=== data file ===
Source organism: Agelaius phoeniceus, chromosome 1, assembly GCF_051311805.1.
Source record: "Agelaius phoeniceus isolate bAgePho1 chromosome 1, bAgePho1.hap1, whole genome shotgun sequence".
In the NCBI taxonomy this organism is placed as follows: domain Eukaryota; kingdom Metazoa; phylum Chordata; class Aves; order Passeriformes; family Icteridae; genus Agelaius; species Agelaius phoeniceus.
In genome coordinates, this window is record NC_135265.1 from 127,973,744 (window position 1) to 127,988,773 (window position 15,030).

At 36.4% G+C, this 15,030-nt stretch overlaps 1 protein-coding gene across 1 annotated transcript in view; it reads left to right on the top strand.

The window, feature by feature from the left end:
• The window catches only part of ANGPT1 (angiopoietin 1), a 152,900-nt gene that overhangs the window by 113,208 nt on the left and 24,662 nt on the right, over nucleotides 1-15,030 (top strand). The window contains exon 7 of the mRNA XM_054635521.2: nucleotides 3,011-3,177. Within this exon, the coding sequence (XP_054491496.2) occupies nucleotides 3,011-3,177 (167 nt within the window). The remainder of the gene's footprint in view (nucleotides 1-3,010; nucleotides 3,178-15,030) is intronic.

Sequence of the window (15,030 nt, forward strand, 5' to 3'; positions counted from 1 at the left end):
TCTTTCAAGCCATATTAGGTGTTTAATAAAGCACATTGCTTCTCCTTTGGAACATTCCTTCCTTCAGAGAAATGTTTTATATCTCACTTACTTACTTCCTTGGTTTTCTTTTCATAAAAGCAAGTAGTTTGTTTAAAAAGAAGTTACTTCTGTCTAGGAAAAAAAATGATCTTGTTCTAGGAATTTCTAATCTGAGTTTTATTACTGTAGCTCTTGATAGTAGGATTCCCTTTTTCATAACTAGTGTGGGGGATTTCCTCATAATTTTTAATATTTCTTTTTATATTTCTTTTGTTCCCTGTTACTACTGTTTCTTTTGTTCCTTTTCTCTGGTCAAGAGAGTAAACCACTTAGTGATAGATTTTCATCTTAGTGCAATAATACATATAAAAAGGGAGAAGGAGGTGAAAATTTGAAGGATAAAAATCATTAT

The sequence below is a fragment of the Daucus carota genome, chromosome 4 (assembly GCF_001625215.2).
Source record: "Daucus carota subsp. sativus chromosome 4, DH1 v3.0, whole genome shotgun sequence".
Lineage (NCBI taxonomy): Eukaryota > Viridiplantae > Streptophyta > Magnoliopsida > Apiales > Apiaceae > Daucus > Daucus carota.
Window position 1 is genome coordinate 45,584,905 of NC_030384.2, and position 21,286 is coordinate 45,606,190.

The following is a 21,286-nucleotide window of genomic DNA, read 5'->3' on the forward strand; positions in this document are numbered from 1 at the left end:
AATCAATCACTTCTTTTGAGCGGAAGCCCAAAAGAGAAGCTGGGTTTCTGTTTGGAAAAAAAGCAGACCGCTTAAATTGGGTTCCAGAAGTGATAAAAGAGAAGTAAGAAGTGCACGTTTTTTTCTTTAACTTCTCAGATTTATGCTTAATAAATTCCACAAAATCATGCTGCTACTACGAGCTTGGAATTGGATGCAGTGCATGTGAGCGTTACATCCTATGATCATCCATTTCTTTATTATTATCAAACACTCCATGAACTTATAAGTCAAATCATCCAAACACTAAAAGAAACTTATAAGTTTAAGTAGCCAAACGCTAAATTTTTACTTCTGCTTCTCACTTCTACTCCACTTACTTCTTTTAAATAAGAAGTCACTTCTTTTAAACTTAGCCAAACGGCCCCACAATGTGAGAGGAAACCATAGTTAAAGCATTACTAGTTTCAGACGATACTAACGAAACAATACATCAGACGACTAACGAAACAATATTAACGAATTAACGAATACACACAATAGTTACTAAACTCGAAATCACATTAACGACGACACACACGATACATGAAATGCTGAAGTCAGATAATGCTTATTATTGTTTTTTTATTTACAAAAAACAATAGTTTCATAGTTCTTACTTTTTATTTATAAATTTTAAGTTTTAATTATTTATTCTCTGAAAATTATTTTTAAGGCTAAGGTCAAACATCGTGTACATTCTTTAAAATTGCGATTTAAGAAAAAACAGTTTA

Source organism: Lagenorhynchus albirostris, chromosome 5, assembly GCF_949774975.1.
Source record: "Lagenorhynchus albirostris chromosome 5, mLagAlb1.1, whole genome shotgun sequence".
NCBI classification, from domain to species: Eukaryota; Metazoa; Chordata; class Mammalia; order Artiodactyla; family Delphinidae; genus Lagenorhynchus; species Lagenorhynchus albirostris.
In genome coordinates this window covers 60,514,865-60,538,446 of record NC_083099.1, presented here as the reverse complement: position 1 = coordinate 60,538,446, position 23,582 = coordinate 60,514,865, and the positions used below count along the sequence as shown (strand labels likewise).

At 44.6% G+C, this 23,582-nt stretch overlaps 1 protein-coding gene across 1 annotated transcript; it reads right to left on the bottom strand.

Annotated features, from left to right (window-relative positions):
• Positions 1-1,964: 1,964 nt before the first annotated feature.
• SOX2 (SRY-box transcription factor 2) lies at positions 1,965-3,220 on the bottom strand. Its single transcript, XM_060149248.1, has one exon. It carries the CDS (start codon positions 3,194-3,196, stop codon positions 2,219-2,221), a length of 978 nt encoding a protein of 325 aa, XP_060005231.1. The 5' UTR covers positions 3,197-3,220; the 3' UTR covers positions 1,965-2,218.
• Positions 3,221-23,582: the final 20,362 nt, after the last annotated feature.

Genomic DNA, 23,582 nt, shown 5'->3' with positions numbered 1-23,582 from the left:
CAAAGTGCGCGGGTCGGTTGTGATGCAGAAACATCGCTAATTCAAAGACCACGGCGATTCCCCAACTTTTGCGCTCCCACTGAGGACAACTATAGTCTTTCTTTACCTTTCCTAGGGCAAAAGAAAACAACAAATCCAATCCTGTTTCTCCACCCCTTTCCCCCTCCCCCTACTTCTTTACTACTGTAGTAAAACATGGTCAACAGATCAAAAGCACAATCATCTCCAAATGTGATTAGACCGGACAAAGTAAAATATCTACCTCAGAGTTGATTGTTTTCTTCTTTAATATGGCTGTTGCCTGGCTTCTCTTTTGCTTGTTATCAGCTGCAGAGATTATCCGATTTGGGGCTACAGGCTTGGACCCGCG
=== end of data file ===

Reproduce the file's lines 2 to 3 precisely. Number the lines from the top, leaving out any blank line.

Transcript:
Source record: "Agelaius phoeniceus isolate bAgePho1 chromosome 1, bAgePho1.hap1, whole genome shotgun sequence".
In the NCBI taxonomy this organism is placed as follows: domain Eukaryota; kingdom Metazoa; phylum Chordata; class Aves; order Passeriformes; family Icteridae; genus Agelaius; species Agelaius phoeniceus.